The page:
Exploring the art of storytelling.
I loved how the opening of “The Man Who Saved Central City” was like a reunion of the characters. Barry and Firestorm defeated Captain Cold and Heatwave. Then, Barry walked into S.T.A.R. Labs where he saw Iris, Cisco, Caitlin, Joe, Ronnie, Dr. Stein, Eddie, and even Dr. Wells. While it was Barry’s fantasy, it was still a great way to start the season. I had missed those characters.
Season one of “The Flash” ended on a huge cliffhanger. The city was threatened and so was the space-time continuum. Did the Flash save the day? Did time change? The deeper we got into “The Man Who Saved Central City,” the more answers we received. Slowly, we learned that the Flash did succeed in saving the day, and that everyone still remembers the events of that day. We learned that Eddie is still dead. Eventually, there was a flashback and we actually got to see what happened. That’s when we learned about Ronnie’s demise. Since that day, meta-humans have now become public knowledge. Cisco is now working for the police department (he even has a badge). He and Joe spent a lot of time together this episode. I can’t wait to see them bond more throughout the season. They are two of my favorite characters.
The villain in “The Man Who Saved Central City” was the Atom Smasher. In order to call him, the Flash and his team shined a flash symbol into the sky. Immediately, I recognized it. It was exactly like the bat symbol from the Batman comics. Cisco even commented on this resemblance. “I think I saw it in a comic book somewhere,” he said. It was very meta and humorous.
Throughout “The Man Who Saved Central City,” the characters joked about how often people would just walk into S.T.A.R. Labs. This was one of the biggest critiques of last season, so I found it hilarious that the writers joked about it, poking fun at themselves.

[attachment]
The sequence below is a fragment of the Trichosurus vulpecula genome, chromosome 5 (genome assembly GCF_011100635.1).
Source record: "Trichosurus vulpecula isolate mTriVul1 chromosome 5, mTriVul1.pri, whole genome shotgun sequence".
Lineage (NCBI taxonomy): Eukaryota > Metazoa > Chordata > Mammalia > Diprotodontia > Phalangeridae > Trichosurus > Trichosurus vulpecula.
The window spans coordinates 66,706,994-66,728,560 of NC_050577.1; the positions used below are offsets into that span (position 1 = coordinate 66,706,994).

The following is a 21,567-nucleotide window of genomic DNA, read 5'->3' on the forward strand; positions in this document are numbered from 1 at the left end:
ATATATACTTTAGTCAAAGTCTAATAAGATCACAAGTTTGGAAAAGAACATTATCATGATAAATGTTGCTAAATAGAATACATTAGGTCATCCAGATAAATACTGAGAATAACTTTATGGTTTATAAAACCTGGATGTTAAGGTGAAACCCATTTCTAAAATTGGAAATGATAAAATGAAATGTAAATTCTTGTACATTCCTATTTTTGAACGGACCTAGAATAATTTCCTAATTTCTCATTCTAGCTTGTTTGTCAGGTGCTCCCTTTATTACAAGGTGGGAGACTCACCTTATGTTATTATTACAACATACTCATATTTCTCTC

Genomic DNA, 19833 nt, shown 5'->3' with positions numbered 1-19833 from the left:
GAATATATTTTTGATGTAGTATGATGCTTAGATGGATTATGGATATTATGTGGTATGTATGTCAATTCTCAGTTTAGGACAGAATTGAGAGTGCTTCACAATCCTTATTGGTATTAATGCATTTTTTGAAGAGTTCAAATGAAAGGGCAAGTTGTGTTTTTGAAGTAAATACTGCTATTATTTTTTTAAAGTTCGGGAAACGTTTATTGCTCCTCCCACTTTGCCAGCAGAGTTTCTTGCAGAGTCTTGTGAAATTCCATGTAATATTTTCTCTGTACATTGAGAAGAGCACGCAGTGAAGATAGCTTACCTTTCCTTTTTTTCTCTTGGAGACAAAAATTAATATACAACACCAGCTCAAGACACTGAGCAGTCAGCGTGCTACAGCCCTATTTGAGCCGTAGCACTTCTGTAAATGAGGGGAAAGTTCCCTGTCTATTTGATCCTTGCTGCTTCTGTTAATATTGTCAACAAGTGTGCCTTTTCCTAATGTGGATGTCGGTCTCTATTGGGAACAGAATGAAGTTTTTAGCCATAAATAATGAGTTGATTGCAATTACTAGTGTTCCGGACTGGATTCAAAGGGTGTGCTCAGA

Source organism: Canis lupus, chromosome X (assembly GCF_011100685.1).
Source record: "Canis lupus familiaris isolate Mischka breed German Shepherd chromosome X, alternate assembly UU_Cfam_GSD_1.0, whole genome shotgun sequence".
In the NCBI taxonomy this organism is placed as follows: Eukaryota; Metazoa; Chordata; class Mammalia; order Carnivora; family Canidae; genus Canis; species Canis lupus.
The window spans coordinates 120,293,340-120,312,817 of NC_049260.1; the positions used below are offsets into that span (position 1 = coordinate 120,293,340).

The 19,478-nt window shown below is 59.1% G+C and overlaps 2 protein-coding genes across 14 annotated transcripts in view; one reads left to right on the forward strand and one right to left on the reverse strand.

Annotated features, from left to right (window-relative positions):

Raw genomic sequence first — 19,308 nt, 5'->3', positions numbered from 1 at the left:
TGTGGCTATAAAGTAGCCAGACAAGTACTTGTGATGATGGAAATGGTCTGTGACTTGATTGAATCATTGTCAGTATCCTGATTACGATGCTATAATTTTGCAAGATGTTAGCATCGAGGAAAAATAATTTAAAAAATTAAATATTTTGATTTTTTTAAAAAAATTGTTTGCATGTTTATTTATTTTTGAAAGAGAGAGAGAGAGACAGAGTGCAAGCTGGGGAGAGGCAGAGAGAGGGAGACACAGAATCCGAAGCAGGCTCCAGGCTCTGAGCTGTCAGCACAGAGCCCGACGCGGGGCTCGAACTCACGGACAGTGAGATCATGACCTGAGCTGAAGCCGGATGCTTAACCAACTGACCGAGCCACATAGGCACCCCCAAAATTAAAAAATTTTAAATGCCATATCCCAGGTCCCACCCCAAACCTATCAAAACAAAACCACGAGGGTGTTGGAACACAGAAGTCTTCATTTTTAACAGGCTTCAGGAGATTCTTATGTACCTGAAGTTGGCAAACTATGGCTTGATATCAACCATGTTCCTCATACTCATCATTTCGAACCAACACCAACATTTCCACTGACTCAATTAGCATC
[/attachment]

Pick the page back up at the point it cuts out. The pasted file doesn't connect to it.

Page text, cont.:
Ok, now it’s time for me to vent… In his will, Dr. Wells left Barry a confession tape where he confessed to Barry’s mother’s murder. Barry’s father, Henry, was finally a free man after being falsely accused and in prison for the majority of Barry’s life. Barry achieved his super objective. Every decision he made in life was based on finding his mother’s killer and clearing his father’s name. He became a forensic scientist because of this. He became the Flash because of this. Even the opening monologue of season one explained this ultimate goal. “And one day, I’ll find who killed my mother and get justice for my father,” Barry said before the beginning of every episode. Finally with Dr. Wells’ confession, everything Barry had been working towards had come to fruition. Barry’s family finally got justice. To celebrate the good news, Barry and his friends threw a party for Henry. At the party, Barry confessed to his father that he was eager to start their life together. He offered to help him get a job and even suggested that they move in together. Unfortunately, Henry wasn’t as excited as Barry was. He told Barry that he wasn’t going to stick around… What? Henry missed out on seeing his son grow up. He can finally make up for lost time. Doesn’t he want to spend time with the only family he has left? On top of this, throughout Henry’s imprisonment, Barry was so supportive. Barry was the only one who truly believed that his father wasn’t guilty. And if it wasn’t for Barry, Henry would still be in jail. But now that Henry is free, he doesn’t want anything to do with Barry? I couldn’t even begin to wrap my head around all of this. What else does Henry have besides Barry? This plot point was very upsetting. What were the writers thinking? If they really didn’t want Henry on the show anymore, they should have come up with a better excuse– one that didn’t destroy all that Barry had worked for and one that didn’t make me hate Henry.